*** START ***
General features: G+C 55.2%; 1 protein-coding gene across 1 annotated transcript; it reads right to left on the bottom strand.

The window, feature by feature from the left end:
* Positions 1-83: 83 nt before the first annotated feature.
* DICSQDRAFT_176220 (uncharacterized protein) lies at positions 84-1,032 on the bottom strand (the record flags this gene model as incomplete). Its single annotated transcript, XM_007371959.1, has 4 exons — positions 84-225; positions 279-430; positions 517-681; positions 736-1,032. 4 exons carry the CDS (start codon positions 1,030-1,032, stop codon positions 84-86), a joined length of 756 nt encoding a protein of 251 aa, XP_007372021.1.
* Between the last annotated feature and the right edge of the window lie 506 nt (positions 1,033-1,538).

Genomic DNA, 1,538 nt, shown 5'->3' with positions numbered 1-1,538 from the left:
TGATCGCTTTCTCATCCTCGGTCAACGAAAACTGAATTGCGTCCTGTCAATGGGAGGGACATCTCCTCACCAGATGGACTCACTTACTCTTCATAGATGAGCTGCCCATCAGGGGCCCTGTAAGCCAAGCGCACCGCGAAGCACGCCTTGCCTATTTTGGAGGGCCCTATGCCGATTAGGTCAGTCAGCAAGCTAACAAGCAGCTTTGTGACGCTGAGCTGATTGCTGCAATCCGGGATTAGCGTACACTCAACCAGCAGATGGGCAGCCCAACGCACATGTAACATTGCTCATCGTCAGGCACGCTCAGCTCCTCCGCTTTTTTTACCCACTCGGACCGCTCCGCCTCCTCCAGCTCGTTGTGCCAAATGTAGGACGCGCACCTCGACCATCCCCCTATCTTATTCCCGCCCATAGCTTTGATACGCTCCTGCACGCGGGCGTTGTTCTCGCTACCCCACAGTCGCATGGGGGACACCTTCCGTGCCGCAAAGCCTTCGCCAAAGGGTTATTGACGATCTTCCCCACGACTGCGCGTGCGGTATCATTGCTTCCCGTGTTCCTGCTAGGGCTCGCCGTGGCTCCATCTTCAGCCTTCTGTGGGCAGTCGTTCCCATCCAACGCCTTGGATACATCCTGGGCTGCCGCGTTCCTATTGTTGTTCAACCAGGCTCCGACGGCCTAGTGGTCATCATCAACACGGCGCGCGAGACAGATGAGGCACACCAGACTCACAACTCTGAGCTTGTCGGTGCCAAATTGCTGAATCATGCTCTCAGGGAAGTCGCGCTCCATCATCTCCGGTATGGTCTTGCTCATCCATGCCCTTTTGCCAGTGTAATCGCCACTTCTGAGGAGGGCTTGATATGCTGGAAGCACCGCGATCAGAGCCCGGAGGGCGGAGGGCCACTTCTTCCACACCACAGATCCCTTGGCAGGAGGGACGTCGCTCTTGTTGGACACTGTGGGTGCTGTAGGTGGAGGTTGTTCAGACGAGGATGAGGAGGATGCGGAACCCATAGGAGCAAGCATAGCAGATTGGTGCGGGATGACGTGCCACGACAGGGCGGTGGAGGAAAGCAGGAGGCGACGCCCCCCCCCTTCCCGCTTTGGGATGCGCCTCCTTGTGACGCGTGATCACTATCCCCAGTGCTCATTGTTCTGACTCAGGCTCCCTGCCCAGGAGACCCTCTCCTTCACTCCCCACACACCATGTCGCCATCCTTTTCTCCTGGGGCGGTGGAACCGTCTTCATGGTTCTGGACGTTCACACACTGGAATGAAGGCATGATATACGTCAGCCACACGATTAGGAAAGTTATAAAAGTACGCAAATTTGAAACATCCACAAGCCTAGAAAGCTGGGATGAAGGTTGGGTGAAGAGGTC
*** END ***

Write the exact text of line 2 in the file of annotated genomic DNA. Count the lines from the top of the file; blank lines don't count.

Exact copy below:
The window, feature by feature from the left end: